What can your family do to serve others?

  • Start at home: Read the daily readings, watch Be the Bee, and have a conversation with your kids about the topic covered. Teaching your children to focus on others and be aware of people’s needs is an important step in raising compassionate children. 
  • Sponsor a food drive at your parish or youth group and let your children be involved.  Let your younger children color a poster or flyer advertising the drive.  Bring your older children to the food bank or shelter when you drop off the collected items.   Local food banks are incredibly strained this year and there is always a need for non-perishable grocery items
  • Make greeting cards for children who are hospitalized with chronic illnesses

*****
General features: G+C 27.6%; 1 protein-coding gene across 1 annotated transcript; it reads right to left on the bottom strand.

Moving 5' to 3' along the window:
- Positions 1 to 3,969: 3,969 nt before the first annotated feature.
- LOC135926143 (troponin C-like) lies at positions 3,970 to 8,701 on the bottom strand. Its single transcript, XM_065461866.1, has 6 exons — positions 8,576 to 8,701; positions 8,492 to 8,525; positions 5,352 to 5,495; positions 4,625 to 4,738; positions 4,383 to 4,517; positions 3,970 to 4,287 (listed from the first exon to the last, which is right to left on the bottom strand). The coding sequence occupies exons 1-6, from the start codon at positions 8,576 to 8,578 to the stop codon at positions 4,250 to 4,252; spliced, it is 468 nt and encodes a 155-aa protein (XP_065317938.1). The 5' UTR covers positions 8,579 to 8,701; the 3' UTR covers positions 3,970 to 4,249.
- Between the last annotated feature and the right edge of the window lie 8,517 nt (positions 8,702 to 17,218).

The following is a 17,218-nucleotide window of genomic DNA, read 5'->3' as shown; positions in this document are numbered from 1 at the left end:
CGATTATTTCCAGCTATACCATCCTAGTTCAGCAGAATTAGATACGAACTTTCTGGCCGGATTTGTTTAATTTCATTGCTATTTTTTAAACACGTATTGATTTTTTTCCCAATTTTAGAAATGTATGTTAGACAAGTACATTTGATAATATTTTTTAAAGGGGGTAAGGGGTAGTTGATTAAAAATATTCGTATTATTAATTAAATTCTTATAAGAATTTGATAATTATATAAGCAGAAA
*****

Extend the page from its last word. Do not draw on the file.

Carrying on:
• Visit the elderly and shut-ins, visit parishioners in their assisted living.  Bring them a small gift – a flower, plant, small icon, greeting card.
  • Invite FOCUS to your parish or youth group for a “family day” of service.  FOCUS will lead a day-long outreach into your community to help people in need while helping you learn and experience the root causes of poverty and understanding what you can do to help. email: info@focusna.org 
  • Listen to your kids – ask them for ideas of how you can help someone in need. 
  • Shovel the driveway or rake leaves for an elderly neighbor.  Lead by example.  It won’t do to tell your kids, “go rake Mrs. Pappas’ leaves!”  But if you get a few rakes, put them in the hands of your kids and lead them over to her house, you will find that it is wonderful to work together.